Non-Symbolic Breakpoint

A Non-Symbolic breakpoint is used by the IDE if a line of code is marked for the debugger to stop program execution. The location within the source code is translated into an execution address where the debugger actually places the breakpoint. Non-symbolic breakpoints stick to their specified location within the source code or binary and do not „move“ with the instruction / source code. This characteristic makes it hard to use these kinds of breakpoints for automating tasks with LLDB.

Symbolic Breakpoint

Symbolic breakpoints, as opposed to non-symbolic breakpoints, do not stick to a line of code or a specific binary address. They are bound to a symbol, e.g. the name of a function. Which means that no matter where the function is located within the source code—or even binary if it is a global symbol—the breakpoint moves with it. A disadvantage of symbolic breakpoints is, that they cannot be easily placed in the middle or end of a function.

Breakpoints in Practice

Before we start to deep dive into LLDB and how breakpoints can be used to alter code execution, let’s take a step back and get familiar with the command line interface of LLDB as well as how breakpoints are created manually without the need of an IDE. After typing lldb into a shell a prompt should be visible like the one below.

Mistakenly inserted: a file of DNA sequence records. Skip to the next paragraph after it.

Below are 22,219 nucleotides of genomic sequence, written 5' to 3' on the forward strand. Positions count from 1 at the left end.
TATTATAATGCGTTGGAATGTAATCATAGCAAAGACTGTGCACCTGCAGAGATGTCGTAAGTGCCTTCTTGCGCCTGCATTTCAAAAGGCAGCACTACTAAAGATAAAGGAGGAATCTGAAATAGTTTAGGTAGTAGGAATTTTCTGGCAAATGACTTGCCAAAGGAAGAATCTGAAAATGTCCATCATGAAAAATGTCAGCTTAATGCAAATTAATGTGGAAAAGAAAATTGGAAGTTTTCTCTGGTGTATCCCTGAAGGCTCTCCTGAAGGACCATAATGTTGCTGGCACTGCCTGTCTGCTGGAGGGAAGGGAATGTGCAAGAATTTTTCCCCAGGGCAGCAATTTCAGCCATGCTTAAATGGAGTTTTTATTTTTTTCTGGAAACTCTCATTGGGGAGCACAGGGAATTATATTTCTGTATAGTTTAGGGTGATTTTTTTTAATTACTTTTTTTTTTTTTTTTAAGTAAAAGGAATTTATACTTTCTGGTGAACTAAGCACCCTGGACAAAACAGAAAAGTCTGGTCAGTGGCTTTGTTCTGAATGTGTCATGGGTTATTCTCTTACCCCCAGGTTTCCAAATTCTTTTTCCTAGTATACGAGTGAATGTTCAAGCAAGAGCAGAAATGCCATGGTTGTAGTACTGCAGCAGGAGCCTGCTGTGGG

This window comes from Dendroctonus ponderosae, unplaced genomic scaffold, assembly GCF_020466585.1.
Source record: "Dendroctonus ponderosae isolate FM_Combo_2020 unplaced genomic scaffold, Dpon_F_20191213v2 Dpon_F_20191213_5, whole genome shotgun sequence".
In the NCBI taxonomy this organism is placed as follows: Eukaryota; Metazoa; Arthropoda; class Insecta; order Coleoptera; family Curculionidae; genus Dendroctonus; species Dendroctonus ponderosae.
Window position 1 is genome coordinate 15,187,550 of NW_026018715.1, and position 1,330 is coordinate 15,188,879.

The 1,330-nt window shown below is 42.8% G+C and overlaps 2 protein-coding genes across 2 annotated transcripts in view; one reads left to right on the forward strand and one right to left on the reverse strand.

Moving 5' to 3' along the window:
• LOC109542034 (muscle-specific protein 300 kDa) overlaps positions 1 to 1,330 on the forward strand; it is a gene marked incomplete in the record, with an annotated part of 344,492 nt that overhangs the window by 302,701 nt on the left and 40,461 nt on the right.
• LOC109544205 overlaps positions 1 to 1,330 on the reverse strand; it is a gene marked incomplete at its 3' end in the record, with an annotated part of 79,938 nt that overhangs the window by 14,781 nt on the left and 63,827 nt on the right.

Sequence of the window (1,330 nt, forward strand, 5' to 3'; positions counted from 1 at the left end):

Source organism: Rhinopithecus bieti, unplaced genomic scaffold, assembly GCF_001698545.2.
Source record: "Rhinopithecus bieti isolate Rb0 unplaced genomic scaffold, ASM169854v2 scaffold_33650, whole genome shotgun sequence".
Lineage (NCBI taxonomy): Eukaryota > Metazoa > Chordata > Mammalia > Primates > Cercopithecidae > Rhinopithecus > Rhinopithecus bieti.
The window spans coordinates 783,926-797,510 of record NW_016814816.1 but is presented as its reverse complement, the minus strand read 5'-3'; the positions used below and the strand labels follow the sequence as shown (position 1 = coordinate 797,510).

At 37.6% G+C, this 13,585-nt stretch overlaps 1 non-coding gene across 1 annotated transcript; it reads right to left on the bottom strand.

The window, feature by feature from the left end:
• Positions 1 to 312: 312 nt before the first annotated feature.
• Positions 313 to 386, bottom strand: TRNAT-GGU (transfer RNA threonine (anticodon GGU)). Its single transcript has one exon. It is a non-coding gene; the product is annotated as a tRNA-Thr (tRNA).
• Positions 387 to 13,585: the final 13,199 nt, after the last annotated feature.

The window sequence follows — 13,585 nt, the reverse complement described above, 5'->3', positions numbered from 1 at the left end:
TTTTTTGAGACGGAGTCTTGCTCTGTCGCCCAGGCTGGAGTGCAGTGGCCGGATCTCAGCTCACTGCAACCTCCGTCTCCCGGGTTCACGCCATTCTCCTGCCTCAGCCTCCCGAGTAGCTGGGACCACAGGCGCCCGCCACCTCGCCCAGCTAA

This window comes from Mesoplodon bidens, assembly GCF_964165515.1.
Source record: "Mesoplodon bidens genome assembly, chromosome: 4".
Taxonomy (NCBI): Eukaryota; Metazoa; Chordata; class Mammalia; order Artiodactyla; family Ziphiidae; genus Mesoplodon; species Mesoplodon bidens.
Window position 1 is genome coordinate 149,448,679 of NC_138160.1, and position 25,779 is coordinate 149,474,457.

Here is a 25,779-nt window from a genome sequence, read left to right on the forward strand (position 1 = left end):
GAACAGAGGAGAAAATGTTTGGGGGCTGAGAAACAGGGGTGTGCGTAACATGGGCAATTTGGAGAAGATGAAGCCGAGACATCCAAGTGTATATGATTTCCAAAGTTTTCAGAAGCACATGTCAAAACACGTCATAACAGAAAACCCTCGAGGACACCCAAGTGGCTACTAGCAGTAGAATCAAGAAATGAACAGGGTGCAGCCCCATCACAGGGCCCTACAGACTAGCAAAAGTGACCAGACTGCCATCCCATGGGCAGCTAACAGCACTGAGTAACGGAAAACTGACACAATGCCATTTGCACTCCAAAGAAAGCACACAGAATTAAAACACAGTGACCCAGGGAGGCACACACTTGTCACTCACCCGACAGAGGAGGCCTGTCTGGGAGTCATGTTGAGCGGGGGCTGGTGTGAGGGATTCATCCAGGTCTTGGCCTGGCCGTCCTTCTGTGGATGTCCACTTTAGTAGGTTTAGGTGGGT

Create a Breakpoint

The following command creates an IDE-like non-symbolic breakpoint at line 3 in file main.c.

which can be abbreviated to

because the CLI will understand our input as long as there is no ambiguity with other LLDB CLI commands. Up to now we are as good or bad as any common IDE might be in creating breakpoints.

Conditional Breakpoint

Just creating a breakpoint might not always be enough in some, mostly hard to debug use cases. For example let’s assume a situation as described in the picture below. The green boxes represent the callers of foo(char * value) that do not trigger an assertion whereas the red box represents the caller that triggers the assertion which is the „bug“.